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Erdogan Hopes US ‘Immediately’ Reverses Decision to Arm YPG Fighters in Syria | ASHARQ AL-AWSAT English Archive 2005 -2017
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Turkish President Tayyip Erdogan attends a news conference following the talks with his Russian counterpart Vladimir Putin in Sochi, Russia, May 3, 2017. REUTERS/Alexander Zemlianichenko/Pool

Turkey today slammed as unacceptable a US plan to arm Syrian Kurdish fighters whom Ankara considers terrorists.

Turkish President Tayyip Erdogan said on Wednesday he hoped a US decision to arm Kurdish forces fighting ISIS in Syria will be changed by the time he visits Washington for talks with President Donald Trump next week.

The issue risks further stoking tensions between Ankara and Washington less than a week before Erdogan heads to Washington to meet his US counterpart Donald Trump, in their first face-to-face encounter as heads of state.

The Kurdish Peoples’ Protection Units (YPG) is seen by Washington as an ally against ISIS extremists in Syria and the prime attacking force in any upcoming assault on their stronghold of Raqa.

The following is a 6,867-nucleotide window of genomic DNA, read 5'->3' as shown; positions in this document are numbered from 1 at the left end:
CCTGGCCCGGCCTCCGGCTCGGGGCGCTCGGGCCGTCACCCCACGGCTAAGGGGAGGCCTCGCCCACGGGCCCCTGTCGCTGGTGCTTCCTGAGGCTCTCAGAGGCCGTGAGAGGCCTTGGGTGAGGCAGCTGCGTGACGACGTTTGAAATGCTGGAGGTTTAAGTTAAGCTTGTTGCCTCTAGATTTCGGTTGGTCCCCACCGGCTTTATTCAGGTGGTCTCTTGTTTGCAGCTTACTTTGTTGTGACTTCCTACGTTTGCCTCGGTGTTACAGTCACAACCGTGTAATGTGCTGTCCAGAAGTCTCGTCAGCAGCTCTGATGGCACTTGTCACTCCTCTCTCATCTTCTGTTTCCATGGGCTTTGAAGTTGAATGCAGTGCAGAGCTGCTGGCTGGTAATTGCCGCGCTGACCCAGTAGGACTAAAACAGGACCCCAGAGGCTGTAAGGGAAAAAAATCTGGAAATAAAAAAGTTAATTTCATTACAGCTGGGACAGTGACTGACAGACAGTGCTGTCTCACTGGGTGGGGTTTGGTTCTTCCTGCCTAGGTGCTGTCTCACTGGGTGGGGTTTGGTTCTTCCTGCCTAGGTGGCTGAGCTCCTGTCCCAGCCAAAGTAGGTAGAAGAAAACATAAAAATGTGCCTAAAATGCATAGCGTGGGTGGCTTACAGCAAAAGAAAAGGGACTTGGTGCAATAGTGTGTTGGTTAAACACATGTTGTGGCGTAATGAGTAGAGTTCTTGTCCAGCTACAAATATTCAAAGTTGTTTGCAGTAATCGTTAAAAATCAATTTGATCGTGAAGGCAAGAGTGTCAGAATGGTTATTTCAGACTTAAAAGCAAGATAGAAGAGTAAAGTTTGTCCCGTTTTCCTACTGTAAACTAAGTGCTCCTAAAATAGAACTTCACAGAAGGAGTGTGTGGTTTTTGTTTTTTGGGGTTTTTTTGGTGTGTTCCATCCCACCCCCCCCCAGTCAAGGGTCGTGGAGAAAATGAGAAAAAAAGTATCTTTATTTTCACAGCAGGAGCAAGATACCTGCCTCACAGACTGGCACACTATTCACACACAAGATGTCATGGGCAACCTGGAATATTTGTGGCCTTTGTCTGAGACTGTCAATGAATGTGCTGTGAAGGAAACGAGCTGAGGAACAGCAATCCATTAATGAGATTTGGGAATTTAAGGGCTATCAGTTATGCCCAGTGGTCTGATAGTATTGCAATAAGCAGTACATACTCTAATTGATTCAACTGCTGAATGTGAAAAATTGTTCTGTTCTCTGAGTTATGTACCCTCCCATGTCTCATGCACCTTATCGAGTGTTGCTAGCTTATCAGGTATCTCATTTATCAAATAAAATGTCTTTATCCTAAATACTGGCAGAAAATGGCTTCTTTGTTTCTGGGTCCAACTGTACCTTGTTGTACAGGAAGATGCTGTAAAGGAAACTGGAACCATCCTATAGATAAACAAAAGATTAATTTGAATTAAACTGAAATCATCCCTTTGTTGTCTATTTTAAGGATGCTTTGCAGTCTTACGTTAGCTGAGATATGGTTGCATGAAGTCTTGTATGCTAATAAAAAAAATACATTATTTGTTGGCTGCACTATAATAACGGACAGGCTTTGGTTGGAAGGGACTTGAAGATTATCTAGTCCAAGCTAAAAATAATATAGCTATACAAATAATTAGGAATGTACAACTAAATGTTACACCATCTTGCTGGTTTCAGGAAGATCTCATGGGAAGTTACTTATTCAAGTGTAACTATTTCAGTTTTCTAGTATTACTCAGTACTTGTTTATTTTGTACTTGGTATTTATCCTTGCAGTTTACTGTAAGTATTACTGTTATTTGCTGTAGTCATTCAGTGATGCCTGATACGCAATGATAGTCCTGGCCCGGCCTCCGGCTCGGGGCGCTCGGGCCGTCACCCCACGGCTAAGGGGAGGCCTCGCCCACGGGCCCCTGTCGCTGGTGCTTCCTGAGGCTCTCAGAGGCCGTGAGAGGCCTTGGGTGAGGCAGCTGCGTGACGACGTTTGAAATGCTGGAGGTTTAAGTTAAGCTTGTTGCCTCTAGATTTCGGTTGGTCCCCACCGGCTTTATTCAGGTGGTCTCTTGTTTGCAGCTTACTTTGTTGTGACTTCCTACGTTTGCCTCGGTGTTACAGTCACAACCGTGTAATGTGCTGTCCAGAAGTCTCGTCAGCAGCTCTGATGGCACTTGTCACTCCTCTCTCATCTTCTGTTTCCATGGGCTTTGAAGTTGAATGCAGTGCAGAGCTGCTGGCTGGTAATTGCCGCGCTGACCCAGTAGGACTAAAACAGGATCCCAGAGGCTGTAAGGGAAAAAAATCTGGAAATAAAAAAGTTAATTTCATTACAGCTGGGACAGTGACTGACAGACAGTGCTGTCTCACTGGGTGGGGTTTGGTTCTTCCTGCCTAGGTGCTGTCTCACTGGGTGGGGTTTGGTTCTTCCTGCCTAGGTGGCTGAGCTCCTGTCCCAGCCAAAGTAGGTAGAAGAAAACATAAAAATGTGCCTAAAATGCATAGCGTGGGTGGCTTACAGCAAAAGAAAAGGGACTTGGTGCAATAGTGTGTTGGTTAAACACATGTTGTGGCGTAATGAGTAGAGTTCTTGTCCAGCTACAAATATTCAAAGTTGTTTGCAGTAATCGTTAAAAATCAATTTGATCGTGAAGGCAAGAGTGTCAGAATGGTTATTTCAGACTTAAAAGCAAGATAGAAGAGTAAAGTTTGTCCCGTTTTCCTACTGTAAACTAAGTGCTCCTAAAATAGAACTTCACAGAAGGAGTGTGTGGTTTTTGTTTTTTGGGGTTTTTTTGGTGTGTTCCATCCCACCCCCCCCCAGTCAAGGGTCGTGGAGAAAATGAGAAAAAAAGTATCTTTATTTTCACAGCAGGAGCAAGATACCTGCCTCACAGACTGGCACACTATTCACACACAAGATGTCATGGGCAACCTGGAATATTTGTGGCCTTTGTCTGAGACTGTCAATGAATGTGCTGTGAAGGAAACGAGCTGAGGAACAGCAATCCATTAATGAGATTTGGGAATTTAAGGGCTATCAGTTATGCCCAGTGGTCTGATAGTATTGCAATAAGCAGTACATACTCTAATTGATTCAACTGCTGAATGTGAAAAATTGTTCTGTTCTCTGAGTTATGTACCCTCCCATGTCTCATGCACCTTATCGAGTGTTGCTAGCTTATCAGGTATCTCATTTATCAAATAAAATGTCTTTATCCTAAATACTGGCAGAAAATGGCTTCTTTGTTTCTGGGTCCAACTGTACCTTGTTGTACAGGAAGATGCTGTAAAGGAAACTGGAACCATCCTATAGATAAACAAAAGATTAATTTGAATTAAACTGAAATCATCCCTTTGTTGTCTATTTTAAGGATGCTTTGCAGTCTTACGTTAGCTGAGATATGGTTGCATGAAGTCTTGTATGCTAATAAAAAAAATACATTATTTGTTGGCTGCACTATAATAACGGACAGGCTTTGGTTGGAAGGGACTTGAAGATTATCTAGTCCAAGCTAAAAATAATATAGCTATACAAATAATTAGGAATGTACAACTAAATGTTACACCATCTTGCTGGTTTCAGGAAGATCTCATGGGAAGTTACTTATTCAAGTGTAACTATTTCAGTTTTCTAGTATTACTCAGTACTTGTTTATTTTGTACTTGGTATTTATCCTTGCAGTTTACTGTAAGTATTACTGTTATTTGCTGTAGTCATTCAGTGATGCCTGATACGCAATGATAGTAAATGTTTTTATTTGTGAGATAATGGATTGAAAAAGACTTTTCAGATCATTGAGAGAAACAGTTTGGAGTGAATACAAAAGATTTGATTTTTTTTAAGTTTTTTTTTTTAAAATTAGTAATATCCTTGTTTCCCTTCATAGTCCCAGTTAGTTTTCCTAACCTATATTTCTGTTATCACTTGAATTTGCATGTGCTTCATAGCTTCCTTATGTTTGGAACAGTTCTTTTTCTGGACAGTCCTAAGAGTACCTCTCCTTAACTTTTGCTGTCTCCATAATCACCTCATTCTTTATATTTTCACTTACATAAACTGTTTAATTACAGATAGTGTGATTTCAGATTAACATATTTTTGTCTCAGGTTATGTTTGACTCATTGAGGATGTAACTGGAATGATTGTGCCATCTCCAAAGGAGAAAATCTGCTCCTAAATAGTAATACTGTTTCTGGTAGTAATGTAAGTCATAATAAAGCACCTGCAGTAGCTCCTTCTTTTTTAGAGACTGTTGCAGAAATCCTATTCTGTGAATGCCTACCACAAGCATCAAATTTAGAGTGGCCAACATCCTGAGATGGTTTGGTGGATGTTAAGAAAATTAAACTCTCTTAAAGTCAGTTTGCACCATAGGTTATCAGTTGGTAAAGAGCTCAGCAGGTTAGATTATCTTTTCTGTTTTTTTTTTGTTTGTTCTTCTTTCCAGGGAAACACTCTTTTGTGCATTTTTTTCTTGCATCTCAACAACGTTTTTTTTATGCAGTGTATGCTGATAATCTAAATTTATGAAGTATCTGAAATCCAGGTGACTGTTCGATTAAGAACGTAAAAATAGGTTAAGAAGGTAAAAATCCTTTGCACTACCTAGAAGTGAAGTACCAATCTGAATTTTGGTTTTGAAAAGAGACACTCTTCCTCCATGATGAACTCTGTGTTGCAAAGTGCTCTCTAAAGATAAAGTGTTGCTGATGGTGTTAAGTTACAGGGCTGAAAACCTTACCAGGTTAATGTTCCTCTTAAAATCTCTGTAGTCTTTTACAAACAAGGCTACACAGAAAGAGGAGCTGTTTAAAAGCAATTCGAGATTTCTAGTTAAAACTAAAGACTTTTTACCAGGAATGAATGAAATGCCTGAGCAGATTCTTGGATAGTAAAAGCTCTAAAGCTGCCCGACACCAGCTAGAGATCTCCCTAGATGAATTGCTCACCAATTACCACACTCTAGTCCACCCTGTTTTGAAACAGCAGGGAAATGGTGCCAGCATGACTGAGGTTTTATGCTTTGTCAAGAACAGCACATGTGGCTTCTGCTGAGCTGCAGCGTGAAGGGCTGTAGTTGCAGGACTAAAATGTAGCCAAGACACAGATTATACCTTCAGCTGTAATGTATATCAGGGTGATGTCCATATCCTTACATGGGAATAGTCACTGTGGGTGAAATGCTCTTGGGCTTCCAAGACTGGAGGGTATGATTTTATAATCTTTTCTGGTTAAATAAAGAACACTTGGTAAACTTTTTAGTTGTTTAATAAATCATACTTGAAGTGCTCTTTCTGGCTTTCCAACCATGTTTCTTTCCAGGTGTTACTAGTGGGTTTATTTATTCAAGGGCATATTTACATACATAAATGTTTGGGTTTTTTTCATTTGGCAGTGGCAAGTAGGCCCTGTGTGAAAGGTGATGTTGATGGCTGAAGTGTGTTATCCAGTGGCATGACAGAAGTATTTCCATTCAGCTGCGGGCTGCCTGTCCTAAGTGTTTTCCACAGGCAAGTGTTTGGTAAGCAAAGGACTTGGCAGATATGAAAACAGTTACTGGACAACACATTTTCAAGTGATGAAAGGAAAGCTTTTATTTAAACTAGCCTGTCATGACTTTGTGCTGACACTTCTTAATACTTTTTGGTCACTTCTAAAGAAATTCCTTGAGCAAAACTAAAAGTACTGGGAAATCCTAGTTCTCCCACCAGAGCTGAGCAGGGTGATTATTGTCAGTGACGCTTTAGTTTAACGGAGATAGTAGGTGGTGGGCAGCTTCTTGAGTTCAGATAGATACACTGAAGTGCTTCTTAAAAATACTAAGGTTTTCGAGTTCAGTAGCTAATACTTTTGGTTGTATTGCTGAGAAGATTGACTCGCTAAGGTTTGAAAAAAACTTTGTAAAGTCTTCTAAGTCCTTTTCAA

But Ankara regards the YPG as a terror group and the Syrian branch of the Kurdistan Workers’ Party (PKK), which since 1984 has waged an insurgency inside Turkey leaving tens of thousands dead.

The dispute poisoned ties between the two NATO allies under the administration of former president Barack Obama but Ankara had hoped for smoother ties under Trump.
Prime Minister Binali Yildirim said it was “out of the question” for Turkey to accept any direct or indirect help for the PKK.

“The United States and Turkey are two major partners in NATO. We don’t believe America would choose a terror group over our strategic relations,” he told reporters.
Speaking to A Haber television, Deputy Prime Minister Nurettin Canikli slammed any supply of arms to the YPG “unacceptable”.

“We expect that this mistake is to be rectified,” he said.
Turkish Foreign Minister Mevlut Cavusoglu added that “every weapon that turns up in their hands is a threat directed toward Turkey”.

Pentagon chief Jim Mattis sought to allay Turkish concerns, saying at a news conference in Lithuania the US would work very closely with Turkey over security on its border with Syria.

“We have very open discussions about options and we will work together, we will work out any of the concerns,” he said.

In a surprise announcement, the Pentagon had said Trump had authorized the arming of Kurdish fighters within the Syrian Democratic Forces (SDF) “to ensure a clear victory over ISIS in Raqa”.